Lately the terminology around dementia has been a hot topic, for example, whether or not someone can be called a dementia “sufferer” or can be said to be “suffering from dementia.” At first I was happy that the Alzheimer Society in the UK officially struck “sufferer” from its vocabulary. What I think few people expected, myself included, was the backlash from people with dementia who said, “I AM suffering from dementia. Who are you to tell me I’m not?” They have a point. Quite frankly, whatever terminology you choose to describe yourself and your experience is fine, as long as it comes from you and not someone else. No one has the right to label another person as a “sufferer,” or anything else for that matter, but no one has the right to tell another person they are NOT suffering either.

Along those lines, when people say they are “living well with dementia,” I’m not going to quibble; it’s up to the individual as to whether they are living “well” or “not well.” But I have an issue with organizations using the terminology “living well with dementia” or telling people they can “live well with dementia.” While many people say they live well with dementia, there is also a sizeable number who say, “I am NOT living well with dementia. In fact, life s**cks!” Telling them they can and should live “well” sets an expectation that some feel pressured to live up to–and when they don’t, some feel like failures.

What does “living well with dementia” mean anyhow?

A person diagnosed with dementia is in fact “living” with dementia. The mere fact that a person is still breathing the day after diagnosis indicates that he or she–now a “person with dementia”–is indeed “living.” At issue is the word “well.” “Well” is subjective, meaning (according to Miriam Webster) that it is “relating to the way a person experiences things in his or her own mind; based on feelings or opinions rather than facts.”

Who is to say that one person is living more “well” than another? There are measures of well-being and ways to develop a “well-being” profile of a person with dementia, such as this tool developed by The Bradford Dementia Group in the UK. The report references Thomas Kitwood’s “underpinnings of well-being” and the “psychological needs of people with dementia,” which provide a sort of measure.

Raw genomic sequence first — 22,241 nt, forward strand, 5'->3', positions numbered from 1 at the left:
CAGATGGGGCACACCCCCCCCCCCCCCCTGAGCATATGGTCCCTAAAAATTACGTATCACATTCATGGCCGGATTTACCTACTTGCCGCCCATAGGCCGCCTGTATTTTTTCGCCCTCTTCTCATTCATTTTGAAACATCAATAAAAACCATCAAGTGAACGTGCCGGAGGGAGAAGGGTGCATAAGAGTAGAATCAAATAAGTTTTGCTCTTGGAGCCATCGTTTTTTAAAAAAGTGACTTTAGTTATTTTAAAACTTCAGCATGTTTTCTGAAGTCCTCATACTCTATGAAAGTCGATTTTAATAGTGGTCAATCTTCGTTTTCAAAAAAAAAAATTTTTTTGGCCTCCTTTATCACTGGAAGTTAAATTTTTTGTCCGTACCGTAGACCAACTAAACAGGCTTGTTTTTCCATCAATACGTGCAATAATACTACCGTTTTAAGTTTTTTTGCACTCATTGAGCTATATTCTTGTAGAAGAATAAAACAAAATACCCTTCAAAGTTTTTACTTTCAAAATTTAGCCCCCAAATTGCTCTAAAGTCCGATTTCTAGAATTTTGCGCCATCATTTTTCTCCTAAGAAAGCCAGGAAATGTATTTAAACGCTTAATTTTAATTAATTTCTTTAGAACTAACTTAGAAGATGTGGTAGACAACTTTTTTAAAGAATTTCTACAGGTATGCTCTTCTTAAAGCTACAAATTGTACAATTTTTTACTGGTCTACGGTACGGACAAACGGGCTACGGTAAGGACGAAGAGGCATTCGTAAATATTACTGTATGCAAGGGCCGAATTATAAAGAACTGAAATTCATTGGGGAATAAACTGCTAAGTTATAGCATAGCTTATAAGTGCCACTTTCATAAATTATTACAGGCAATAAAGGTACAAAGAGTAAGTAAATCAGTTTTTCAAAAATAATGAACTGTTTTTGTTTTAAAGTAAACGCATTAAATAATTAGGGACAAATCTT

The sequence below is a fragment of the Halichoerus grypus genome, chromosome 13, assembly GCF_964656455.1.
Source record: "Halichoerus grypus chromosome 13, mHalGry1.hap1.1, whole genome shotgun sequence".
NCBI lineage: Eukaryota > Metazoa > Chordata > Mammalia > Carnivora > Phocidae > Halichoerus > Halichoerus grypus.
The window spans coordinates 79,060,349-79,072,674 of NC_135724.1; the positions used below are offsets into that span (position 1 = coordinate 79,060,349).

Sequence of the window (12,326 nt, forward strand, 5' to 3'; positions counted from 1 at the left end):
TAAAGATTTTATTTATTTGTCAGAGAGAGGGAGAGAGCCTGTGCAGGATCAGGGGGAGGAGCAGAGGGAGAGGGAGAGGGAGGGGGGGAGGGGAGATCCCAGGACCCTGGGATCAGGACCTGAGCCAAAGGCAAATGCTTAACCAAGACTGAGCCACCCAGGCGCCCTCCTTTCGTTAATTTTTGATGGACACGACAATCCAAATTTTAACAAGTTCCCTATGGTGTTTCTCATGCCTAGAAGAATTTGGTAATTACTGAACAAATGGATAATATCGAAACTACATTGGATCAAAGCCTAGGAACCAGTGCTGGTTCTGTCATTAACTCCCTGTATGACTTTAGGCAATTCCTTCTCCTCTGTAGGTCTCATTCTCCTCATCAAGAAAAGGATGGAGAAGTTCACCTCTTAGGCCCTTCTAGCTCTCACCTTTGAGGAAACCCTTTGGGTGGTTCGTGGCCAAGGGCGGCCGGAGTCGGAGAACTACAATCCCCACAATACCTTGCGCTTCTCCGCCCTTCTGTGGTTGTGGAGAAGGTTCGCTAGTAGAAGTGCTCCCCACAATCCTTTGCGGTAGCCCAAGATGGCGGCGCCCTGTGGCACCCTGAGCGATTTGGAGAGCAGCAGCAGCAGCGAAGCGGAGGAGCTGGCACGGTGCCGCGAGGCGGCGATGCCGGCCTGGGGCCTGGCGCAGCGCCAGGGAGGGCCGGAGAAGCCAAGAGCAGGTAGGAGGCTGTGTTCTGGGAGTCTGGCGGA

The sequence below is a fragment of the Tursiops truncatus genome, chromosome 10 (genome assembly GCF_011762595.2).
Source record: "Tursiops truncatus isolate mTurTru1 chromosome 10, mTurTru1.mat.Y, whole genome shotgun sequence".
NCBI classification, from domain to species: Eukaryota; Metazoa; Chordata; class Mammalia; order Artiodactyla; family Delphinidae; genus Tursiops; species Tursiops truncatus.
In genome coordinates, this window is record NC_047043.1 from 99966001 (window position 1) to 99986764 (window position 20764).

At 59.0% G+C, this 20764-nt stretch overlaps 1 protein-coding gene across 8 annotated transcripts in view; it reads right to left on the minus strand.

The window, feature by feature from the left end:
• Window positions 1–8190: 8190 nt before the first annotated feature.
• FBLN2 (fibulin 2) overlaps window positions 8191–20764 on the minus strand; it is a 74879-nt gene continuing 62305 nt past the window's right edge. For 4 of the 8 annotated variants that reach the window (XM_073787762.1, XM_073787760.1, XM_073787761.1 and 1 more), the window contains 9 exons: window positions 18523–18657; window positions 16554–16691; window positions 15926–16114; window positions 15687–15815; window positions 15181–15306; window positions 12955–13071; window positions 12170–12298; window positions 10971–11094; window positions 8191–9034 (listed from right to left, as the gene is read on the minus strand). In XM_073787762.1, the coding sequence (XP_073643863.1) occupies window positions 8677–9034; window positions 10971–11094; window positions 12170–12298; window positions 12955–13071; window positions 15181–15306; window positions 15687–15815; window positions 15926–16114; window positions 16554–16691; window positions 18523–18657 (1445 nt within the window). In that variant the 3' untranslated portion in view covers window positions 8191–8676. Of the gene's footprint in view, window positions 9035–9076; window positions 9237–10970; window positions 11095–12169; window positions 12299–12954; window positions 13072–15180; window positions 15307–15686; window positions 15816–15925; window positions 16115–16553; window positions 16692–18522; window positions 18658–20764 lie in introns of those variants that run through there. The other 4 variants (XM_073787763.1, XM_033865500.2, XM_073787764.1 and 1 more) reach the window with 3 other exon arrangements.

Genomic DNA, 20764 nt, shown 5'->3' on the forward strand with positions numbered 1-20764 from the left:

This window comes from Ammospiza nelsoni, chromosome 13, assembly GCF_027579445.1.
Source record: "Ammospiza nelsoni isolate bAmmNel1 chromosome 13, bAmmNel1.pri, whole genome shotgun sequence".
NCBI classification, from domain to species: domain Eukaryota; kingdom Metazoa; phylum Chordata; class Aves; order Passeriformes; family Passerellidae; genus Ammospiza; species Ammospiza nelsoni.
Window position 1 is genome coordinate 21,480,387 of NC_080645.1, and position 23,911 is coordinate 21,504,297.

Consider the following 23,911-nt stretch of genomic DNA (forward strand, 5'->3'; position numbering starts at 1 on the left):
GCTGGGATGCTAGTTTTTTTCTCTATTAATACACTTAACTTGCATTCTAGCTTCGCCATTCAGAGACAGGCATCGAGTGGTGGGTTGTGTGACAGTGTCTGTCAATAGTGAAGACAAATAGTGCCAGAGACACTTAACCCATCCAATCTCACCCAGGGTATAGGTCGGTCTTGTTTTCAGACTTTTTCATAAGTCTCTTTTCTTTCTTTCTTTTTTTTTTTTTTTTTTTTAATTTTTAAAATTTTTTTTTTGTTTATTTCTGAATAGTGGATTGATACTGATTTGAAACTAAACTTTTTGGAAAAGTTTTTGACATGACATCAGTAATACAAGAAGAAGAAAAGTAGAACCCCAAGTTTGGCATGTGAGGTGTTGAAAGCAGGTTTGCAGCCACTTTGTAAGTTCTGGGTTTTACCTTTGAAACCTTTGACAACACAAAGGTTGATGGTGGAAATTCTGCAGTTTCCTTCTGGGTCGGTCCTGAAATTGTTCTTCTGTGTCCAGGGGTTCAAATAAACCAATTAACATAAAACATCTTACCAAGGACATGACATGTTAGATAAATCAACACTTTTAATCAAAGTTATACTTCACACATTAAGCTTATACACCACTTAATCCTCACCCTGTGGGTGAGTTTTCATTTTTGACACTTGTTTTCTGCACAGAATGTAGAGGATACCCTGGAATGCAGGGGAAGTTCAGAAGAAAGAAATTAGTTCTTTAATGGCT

Maslow’s Hierarchy of Needs

But really, doesn’t Maslow’s Hierarchy of Needs apply the same to people after diagnosis as it did before? Don’t people with dementia have the need to self-actualize? Does this need stop after diagnosis, even though it was present the second before diagnosis?

Currently, there is a movement towards seeing the rights of people with dementia within the framework of the social model of disability. I’m only halfway through reading the report by The Mental Health Foundation in the UK, Dementia, rights, and the social model of disability: A new direction for policy and practice?. I can already see that the social model of disability provides us with the language and framework to talk about what it means to live with dementia, and I consider this report essential reading for anyone whose work impacts the quality of life of a person with dementia in any way. If you do nothing else, take a look at page 19 of this report, which compares the medical and social models of dementia, and then think about what model YOU are using in your work and how that influences your work with people with dementia.

Kudos also to Dementia Alliance International, which is doing some excellent work bringing the human rights of people with dementia to the international stage.

So what terminology should one use? I’ve heard “live fully” with dementia and while I like it personally, “fully” is also hard to quantify. How do we know when someone is living “fully” with dementia? Living “fully” means to the best of one’s abilities or capacities, but what might be a “full” life to one person is not “full” to another. Then there is living “better,” but better than what? I’m sure there are volumes to be read that provide the reasoning for using any of these terms, including “well,” but most people do not read the arguments for and against, and are left simply with whatever they take away from “living well/fully/better with dementia” in a similar manner to which person-centered care has largely lost its original meaning.

I think the point to drive home, and that is missed in our over-medicalized system of dealing with dementia, is that life goes on after diagnosis. As I said previously, the fact that a newly diagnosed person is breathing the morning after means he or she is living. So yes, not only is “living with dementia” possible, but there are 44 million people worldwide doing so.

I think we simply say that a person is “living with dementia”–not, well, better or fully, but simply living–recognizing that living will go on for 5, 10 or 20 years. Life continues…

And then we ask him or her a question, preferably right after diagnosis: What do you want your life to look like?

It’s the same question we would ask anyone who is alive, and the person with dementia has the same right as anyone else to define what he or she wants life to look like, and the right to be supported in achieving that life. And that’s it, plain and simple.